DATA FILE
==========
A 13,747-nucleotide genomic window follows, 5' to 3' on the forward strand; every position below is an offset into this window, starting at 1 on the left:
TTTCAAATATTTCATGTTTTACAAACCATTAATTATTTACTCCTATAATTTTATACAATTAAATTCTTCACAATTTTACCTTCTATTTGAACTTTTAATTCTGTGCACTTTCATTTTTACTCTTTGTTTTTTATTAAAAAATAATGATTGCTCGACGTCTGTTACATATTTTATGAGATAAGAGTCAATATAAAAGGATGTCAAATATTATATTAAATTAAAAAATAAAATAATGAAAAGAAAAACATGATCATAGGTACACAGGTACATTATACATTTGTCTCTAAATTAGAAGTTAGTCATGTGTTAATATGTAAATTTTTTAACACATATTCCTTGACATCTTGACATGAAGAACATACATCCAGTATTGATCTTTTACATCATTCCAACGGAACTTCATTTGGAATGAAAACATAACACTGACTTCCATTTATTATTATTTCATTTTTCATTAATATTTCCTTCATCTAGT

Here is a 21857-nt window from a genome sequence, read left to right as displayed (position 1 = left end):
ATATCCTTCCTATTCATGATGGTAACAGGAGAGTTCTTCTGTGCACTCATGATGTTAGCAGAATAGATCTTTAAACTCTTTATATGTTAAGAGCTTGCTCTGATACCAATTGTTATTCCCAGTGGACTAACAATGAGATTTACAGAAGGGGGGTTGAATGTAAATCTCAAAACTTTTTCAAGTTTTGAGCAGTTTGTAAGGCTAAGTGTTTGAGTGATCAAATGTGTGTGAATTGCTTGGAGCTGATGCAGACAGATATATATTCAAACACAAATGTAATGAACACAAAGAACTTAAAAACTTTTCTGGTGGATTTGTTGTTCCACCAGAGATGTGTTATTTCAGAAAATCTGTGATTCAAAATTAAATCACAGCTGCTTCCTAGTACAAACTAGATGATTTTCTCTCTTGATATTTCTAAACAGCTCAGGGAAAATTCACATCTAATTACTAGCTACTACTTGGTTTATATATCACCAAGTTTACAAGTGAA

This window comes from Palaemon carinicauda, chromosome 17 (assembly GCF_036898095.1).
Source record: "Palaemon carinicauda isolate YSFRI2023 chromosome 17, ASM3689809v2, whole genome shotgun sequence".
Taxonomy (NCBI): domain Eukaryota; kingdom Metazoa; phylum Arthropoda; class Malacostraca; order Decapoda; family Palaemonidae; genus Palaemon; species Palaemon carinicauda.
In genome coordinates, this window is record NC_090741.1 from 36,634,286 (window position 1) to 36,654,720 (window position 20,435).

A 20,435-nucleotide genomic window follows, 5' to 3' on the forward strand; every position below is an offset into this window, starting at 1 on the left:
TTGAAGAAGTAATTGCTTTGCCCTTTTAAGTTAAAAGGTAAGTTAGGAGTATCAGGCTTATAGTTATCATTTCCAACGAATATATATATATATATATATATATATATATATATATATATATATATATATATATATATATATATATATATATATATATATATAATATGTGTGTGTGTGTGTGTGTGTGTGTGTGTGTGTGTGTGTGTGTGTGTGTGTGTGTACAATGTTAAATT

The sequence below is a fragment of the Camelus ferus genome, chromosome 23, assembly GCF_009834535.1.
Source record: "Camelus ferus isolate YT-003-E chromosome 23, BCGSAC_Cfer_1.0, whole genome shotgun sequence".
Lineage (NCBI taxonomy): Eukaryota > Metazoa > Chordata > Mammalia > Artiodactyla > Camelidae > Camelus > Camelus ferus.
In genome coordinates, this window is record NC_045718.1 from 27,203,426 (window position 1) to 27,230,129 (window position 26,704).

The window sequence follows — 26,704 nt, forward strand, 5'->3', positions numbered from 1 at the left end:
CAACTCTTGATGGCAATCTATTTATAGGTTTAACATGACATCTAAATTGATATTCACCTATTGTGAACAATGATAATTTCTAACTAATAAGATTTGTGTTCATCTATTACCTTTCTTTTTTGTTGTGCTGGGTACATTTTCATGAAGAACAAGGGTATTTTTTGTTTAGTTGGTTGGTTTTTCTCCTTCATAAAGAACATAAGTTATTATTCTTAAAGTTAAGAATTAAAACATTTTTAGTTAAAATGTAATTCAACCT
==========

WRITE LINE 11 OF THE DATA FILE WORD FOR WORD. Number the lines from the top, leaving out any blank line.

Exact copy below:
The sequence below is a fragment of the Camelus ferus genome, chromosome 23, assembly GCF_009834535.1.